Put your fermenter where it is easy to work cleanly, like the kitchen table top. On the one side of the fermenter, must be space to work with the honey and six bottles. On the other side, place to work with one bottle, the bowl of crown caps, and the bottle capper. You want a sturdy table, that you can work on with some force in your arms. Capping the bottles can be difficult if you are too short, tall or uneven in your arrangements for this. Expect to waste some caps and bottles (with their contents) before you master this particular job. Save some money, and cap some water first. NOT ALL BOTTLES ARE REUSABLE. Not all bottles can be sealed using the normally available crimpers.
Right, now the dance starts:
Grab bottle, turn upside down, blast out with steam. Hand over.
Pump syringe 6ml honey syrup into bottle. Hand over
Open fermenter tap when drain pipe is at bottom of bottle to prevent splashing. Fill, hand over.
Take cap from hot tub, set on bottle, crimp. Put into crate.
Repeat above until the fermenter starts running yeast instead of beer.If it was a good brew, this yeast may be IMMEDIATELY REUSED. Look out for infections!
Honey dissolves water, so no stirring is needed for the beer once bottled. Age appropriately.
This is how to do the secondary fermentation and ageing and presentation al in one step. You end up with a clean, frothy, bubbly beer in a bottle, best enjoyed from a glass. Different beers actually taste different in differently shaped glasses. See this link for info on PROPER BEER GLASSES. The traditional German mug with the flare at the bottom is a very good compromise, especially if your beer is still a bit murky.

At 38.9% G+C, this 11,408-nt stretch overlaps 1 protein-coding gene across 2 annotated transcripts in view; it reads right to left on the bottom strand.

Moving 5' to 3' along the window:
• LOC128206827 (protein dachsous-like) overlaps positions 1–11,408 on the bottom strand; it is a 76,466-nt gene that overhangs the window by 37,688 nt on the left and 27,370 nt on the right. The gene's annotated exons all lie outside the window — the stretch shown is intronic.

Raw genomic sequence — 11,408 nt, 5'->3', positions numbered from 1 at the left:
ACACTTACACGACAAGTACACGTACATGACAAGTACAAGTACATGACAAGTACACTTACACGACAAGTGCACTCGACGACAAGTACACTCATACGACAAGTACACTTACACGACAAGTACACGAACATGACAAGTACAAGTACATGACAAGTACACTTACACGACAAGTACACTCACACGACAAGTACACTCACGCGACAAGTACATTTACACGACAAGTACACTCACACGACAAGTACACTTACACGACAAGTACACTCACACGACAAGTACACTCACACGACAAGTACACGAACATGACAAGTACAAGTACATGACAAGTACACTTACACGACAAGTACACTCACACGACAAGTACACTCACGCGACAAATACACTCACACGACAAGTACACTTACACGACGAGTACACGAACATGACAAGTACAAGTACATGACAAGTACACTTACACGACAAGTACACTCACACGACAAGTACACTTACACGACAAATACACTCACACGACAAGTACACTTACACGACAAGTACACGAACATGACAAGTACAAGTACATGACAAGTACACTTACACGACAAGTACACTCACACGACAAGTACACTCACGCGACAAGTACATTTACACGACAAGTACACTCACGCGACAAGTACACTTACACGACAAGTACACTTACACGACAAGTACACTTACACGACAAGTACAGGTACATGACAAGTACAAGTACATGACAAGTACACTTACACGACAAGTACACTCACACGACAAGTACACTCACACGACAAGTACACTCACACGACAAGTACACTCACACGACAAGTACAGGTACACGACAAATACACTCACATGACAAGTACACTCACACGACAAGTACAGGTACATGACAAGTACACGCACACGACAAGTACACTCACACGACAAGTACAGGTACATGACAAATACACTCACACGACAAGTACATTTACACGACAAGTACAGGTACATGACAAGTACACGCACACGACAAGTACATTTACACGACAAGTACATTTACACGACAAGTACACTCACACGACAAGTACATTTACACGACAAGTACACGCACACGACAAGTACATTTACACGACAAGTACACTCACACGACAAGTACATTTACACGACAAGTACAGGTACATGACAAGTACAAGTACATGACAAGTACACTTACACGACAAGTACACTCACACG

Valuable bitter tea for stomach and cacexia
As close to extra-terrestrial as it gets around here.
In Europe the flowers and berries are commonly eaten
Eat it, boil it, preserve it. Biblical.
add to tea, water and drinks. flies.
I will find out what the real name is, but the fruit have a sweet purple pulp I want to brew with
This is a useful tree to have around
Bitter and fencing
Sugar bombs. Anti mole.
Eat it. With vegies.
This is a barometer of the state of peace in your home. The care this plant takes only happens when the people around it have time to care. When this starts dying, question your relations with those around you.
Eat it. Boil until all starch comes out. Distil it.
Huge runners and flowers and harvest and the seeds are the prize.
Good in salad, as Pesto with olive oil, tortoise food.
Salad. Spinach. Fodder and birds. Tortoises. Marching chew.
Blood cleansing, supportive bitter. Use liberally when immune compromised.
Puding. Raw with salt. Oxalic acid cleans glass.
Liver tonic. Fodder. Bird seed.
Salad. Bees. Salad.
For the birds to munch on, like, really? Grow in safety, plant out as treats.
Many species, many berries, many poisonous when unripe or raw or just because.
Some have poison roots, some are poison except the roots. Some look better in salad than others. Favourite fodder for the whole family.
Mosquito repellent extraordinaire. Gentle alternative to wormwood. disinfectant tea
with honey and cinnamon as jam. Flies, drinks, cooking.
Oil, nuts can be fried, eat by nibbling. Birds, horses, bunnies prefer the plant, eats it right off the seed.
You plant two leaves, you watch the alien creep all over the yard, and when it starts dying back, the ground is full of starch bombs, just below the surface. The greens are good spinach. And fodder.
Eat, jam. Easy grower.
Chew, never swallow. The picture is one right next to its poisonous lookalike, devil's for thorn. POISON.
Raw. Jam. Fried, with ham. Basil and salt on the world's best sandwich.
Tortoise nursery fodder